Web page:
The last week saw FOYs of Cloudless Sulphur in MD and DE, and fresh sightings of Little Yellow and Sleepy Orange. Checkered White has been hard to find this season, but Cabbage (Small) White is rebounding from a rather sparse couple of earlier broods.
All the expected swallowtails – Zebra, Eastern Tiger, Pipevine, Black, Spicebush – are freshly on the wing. I haven’t been to check for Palamedes yet but it, too, I suspect is zipping around the Hickory Point swampland.
Fresh Red-banded, Gray, and White M Hairstreaks were reported around the region this past week. MIA so far this season has been Great Purple Hairstreak, although it’s hard to know if their absence is owing to a real scarcity or the increasingly aggressive roadside mowing regimes on the Eastern Shore, pushing the Great Purples to nectar farther from easy-to-view roadways. We still haven’t seen King’s Hairstreak this year in the one location where it is usually found near the MD/DE line (I went again Monday to no avail, and other observers visited later this week and also came up empty), but it was picked up on the Chippokes Annual Count in Surry Co VA count recently. A great location for hairstreaks at this time of year is the now-blooming Devil’s Walking-stick, the huge inflorescence of which can often harbor a dozen or more hairstreaks, a Snout or two, and multitudes of flies, bees, and beetles. Fresh Olive (Juniper) Hairstreaks are out in a new brood too.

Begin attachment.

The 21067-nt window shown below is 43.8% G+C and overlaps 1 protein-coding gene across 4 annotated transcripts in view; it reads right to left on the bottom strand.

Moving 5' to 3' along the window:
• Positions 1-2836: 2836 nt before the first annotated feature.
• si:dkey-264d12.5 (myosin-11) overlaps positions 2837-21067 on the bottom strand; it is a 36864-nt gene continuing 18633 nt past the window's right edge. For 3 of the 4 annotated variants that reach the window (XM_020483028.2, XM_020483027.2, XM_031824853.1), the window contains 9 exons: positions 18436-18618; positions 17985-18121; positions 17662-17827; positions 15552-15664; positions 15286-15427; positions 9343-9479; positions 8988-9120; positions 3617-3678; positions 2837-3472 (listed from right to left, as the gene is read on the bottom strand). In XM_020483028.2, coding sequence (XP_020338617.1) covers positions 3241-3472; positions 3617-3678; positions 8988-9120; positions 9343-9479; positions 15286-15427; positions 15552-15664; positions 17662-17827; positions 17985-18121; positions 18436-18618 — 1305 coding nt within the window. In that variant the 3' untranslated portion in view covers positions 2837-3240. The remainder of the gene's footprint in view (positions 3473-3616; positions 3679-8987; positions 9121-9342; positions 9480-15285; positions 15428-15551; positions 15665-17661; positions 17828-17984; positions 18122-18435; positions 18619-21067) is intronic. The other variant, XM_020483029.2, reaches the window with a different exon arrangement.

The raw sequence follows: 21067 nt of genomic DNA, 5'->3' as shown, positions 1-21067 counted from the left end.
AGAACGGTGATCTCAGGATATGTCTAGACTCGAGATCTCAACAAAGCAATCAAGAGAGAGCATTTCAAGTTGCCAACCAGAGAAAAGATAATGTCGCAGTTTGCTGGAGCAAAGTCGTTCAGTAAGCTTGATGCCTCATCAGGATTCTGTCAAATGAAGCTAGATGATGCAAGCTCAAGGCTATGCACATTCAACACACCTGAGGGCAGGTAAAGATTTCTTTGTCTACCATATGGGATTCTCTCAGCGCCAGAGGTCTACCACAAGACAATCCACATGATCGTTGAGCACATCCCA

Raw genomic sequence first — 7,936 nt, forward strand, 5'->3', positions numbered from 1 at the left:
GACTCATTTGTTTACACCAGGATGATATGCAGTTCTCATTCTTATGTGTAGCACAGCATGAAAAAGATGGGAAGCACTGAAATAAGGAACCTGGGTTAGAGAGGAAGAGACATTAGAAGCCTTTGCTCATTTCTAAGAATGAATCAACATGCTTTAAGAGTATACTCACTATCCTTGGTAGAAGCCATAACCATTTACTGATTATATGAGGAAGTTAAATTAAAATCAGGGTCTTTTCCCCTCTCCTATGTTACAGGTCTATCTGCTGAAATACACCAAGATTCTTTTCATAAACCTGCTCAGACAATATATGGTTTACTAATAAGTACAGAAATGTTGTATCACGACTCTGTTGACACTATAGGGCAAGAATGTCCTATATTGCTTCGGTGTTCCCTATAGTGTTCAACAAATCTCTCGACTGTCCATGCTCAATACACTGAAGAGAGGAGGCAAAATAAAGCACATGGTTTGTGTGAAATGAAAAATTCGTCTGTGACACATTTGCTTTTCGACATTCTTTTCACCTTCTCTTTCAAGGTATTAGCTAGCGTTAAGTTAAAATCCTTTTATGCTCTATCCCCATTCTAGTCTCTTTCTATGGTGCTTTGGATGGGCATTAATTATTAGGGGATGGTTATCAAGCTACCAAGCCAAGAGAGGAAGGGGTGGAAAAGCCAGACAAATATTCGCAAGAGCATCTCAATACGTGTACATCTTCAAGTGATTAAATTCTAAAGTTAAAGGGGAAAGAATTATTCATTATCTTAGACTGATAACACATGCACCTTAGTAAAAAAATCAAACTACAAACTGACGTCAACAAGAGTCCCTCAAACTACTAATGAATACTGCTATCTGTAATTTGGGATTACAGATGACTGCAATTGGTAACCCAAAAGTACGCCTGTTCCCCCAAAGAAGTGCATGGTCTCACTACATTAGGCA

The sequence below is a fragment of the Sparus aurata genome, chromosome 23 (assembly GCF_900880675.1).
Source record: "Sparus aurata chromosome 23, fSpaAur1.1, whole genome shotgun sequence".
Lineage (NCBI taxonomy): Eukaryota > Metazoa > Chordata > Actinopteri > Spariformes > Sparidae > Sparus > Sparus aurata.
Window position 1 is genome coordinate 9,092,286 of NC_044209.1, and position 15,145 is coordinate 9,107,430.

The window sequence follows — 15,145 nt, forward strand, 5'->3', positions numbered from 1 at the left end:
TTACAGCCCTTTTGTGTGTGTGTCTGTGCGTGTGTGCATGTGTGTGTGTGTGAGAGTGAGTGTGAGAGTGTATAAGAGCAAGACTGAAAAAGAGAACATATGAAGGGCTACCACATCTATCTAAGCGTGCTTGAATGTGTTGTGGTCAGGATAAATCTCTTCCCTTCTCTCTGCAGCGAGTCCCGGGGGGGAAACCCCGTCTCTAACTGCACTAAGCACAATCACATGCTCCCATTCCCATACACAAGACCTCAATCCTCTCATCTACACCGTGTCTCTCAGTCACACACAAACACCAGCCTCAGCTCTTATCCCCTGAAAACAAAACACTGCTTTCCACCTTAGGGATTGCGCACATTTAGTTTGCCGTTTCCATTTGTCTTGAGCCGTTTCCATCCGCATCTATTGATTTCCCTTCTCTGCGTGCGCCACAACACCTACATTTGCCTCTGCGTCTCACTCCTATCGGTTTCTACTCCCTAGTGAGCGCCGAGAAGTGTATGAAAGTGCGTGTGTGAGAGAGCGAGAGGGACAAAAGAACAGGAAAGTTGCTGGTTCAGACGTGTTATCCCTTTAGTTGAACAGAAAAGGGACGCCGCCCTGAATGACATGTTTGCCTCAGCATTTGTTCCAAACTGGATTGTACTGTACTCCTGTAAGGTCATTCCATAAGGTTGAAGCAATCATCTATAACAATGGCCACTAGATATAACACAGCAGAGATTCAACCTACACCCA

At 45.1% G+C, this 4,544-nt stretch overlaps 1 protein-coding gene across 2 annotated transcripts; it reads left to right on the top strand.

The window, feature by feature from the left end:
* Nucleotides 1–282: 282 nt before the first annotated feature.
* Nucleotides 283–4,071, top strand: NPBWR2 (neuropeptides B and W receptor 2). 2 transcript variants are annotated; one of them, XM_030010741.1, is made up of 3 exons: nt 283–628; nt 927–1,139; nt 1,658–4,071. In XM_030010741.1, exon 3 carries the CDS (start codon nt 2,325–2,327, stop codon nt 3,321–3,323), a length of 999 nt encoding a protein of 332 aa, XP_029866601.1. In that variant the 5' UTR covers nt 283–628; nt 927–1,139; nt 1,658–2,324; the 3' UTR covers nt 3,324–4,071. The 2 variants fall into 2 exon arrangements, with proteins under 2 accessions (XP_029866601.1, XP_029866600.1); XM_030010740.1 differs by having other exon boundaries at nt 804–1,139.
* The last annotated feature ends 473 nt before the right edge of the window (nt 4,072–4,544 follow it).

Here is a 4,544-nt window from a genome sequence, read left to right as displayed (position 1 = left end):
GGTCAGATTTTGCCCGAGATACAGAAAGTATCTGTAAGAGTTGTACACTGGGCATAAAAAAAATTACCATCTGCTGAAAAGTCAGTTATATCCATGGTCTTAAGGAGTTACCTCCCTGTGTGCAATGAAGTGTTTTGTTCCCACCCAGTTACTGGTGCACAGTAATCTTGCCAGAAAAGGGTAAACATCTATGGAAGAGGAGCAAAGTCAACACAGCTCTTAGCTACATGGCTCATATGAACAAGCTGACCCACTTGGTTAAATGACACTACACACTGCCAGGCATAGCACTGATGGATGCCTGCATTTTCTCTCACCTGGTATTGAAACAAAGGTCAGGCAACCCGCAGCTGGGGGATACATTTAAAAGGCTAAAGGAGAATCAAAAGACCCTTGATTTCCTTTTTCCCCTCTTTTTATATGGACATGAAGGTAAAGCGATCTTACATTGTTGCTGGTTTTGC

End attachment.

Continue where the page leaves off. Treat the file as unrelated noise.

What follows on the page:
True to last week’s Forecast prediction, Zabulon Skippers emerged with a vengeance this week, overwhelmingly males so far. Peck’s Skippers also saw a major uptick in sightings. And following up on a report of a new location in DE, the Woodland Beach area, observers found dozens of Delaware Skippers, multiple Bronze Coppers, a few Aaron’s Skippers, and literally thousands of Broad-winged Skippers. Northern Broken-dash numbers climbed this week, especially coastally, as did numbers for other grass skippers.
Common Wood Nymph is enjoying an excellent flight just now. Red-spotted Purples are out again, along with the occasional Comma or Question Mark. Red Admirals are on the rise, fresh and common near fresh nettles. One of the first Painted Ladies this year was sighted in Howard Co MD; American Ladies were again reported throughout the region.
We’re likely to get a break in the heat, but that’s predicted to be accompanied by plenty of rain. If you make it out into the field, please let us know for the next Forecast by commenting here at https://leplog.wordpress.com/ or posting to Google Groups at MDLepsOdes.